When news broke on April 8, 1994, that Nirvana lead singer Kurt Cobain had committed suicide by shooting himself in the head, the announcement was shocking yet not entirely unexpected. Reports of Cobain’s struggles with drug addiction and depression had circulated widely, including a damning piece in Vanity Fair that claimed his wife Courtney Love had shot up heroin while pregnant with their daughter, Frances. Although Cobain was only 27 when he died and Nirvana had released only three albums, his impact on the music industry and American pop culture was much larger than such a modest body of work might suggest. Cobain was, as many have written, the last true American rock star.
Countless books, documentaries and even a feature film (Gus Van Sant’s Last Days) have recounted Cobain’s life and death, but none has done it with the intimacy and creativity of Brett Morgen’s Kurt Cobain: Montage of Heck. Borrowing its title from a mix tape Cobain compiled as a teenager, the film, made with the cooperation of his widow, family and former bandmates, remains compelling and moving no matter how familiar you already are with the singer’s story.
Morgen begins at the start, with Cobain’s childhood. He was a bright, likable and happy kid who his mother Wendy says was magnetic from the start. As seen in home movies and photographs, Cobain was wildly energetic and something of a ham, but as he grew up, his restlessness became a problem, one that was exacerbated by medications such as Ritalin. After his parents divorced, Cobain became so unruly his mother shipped him off to live with his father, who had remarried. But Cobain continued to act up, playing increasingly mean tricks on his step-siblings (in one of the drawings he made while a kid, he depicted an angry Charlie Brown asphyxiating Snoopy with his leash). He began to bounce around among the homes of his uncles and aunts, but no one could tolerate him.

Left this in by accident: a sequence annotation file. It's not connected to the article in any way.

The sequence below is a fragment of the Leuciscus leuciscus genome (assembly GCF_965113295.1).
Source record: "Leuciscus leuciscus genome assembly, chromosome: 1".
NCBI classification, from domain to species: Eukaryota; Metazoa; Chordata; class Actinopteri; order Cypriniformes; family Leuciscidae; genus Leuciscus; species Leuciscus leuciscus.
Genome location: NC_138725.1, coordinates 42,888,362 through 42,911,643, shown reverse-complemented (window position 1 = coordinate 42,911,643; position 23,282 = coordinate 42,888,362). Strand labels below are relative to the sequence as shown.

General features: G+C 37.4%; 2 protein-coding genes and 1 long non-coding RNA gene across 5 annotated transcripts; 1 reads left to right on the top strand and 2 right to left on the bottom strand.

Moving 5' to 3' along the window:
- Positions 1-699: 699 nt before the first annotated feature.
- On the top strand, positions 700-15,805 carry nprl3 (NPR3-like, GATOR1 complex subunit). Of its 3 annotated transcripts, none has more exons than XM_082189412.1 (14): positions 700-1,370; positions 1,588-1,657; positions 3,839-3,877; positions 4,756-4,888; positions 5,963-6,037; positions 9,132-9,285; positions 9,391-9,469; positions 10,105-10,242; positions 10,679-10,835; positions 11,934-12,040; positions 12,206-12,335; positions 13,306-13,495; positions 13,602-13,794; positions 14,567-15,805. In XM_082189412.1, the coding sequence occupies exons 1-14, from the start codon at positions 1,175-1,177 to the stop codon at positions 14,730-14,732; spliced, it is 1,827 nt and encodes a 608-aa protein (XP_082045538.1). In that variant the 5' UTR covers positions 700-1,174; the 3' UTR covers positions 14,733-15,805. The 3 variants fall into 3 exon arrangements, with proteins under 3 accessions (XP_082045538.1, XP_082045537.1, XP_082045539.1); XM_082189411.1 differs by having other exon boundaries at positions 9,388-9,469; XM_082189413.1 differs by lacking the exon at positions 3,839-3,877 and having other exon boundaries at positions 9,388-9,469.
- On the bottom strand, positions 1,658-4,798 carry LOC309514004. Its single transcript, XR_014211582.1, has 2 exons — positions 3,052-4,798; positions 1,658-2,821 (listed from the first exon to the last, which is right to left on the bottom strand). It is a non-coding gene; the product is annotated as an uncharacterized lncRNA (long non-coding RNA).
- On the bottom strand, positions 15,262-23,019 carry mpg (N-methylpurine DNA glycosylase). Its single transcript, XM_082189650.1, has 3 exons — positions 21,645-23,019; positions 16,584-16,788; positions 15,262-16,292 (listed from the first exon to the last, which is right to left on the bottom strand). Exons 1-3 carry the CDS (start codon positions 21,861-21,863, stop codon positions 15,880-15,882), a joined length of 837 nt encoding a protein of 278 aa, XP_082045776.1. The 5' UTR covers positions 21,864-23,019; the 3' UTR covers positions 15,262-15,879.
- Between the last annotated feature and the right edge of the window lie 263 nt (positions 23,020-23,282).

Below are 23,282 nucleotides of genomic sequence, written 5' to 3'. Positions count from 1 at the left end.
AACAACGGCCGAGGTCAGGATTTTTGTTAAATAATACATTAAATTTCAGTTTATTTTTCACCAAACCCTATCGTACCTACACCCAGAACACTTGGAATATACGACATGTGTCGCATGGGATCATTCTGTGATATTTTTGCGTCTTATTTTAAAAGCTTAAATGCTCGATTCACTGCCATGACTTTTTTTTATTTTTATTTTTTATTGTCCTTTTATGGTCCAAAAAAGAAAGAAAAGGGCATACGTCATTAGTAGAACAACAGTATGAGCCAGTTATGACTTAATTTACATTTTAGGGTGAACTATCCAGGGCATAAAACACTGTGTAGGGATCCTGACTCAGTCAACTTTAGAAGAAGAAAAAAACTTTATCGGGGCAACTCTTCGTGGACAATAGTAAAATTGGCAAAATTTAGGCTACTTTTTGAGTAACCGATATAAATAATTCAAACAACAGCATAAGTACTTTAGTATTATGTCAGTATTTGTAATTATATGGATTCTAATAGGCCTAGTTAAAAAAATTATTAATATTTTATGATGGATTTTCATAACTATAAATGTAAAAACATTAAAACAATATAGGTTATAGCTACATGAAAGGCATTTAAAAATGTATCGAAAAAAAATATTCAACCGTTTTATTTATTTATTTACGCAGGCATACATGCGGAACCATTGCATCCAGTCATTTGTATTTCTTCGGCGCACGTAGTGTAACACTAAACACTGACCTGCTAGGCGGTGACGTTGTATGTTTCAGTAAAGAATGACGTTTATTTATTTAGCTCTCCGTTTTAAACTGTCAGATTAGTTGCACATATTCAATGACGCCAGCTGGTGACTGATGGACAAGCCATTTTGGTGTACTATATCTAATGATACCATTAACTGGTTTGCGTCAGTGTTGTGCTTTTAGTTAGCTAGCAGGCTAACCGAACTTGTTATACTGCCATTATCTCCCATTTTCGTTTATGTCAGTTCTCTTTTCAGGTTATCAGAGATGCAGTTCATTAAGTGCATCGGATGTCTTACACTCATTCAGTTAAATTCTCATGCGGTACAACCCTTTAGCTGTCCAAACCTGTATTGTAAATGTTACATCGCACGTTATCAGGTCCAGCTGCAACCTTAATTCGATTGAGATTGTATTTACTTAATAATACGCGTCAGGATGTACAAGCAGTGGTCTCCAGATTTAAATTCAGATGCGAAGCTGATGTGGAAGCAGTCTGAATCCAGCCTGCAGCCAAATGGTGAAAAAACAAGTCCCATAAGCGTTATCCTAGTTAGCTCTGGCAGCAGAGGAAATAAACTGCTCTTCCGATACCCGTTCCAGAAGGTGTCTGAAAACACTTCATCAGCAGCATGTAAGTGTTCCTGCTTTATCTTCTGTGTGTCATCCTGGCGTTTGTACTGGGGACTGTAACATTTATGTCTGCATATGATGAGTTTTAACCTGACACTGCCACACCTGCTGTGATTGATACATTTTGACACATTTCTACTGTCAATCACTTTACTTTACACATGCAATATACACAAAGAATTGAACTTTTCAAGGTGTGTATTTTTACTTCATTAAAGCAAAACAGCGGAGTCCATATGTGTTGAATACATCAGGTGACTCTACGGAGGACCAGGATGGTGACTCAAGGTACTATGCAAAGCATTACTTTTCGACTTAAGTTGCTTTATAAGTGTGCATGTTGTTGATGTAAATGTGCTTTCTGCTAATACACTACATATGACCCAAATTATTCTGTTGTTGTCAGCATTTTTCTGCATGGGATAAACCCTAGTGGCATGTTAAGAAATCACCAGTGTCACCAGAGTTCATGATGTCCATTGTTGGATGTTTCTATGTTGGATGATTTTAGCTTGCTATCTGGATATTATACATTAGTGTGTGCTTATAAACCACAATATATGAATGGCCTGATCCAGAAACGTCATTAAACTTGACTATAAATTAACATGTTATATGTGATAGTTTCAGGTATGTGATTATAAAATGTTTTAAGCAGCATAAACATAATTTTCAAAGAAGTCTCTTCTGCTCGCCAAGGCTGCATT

Via beautifully animated sequences that reenact events Cobain wrote about in his journals, we see the boy grow into a depressed teenager with suicidal thoughts, no friends and a lack of self-esteem brought on by constant rejection. Montage of Heck spends nearly an hour recounting Cobain’s life before he formed Nirvana with his friends, so by the time the group released its first album and exploded into international stardom, we understand the effect such constant attention and media exposure had on the troubled singer.
Interviews with Love, guitarist Krist Novoselic and Cobain’s first girlfriend, Tracy Marander, keep the film’s tone personal and focused (Nirvana drummer Dave Grohl, now lead singer for the Foo Fighters, is the only no-show, although he did consent to the use of old footage in which he appears). There’s a bit too much video of the six months in which Cobain and Love holed up in an apartment to do drugs and clown around — the squalor and drug-induced tomfoolery is unpleasant — and the film ends before his death, addressing his suicide with a title card that leaves you wishing Morgen had spent a few minutes on its aftermath. But with a score that uses orchestral arrangements of Nirvana’s songs, plus plentiful concert footage, Montage of Heck celebrates the man’s formidable talent and accomplishments, makes you wonder how much better he might have become if he had lived longer, and illuminates the demons that sometimes stalk the stars who shine brightest.
With: Kurt Cobain, Courtney Love, Krist Novoselic, Wendy O’ Connor, Don Cobain, Tracy Marander.
Writer-director: Brett Morgen.
An HBO Documentaries release. Running time: 132 minutes. Vulgar language, nudity, drug use, adult themes, graphic imagery. In Miami-Dade only: O Cinema Wynwood.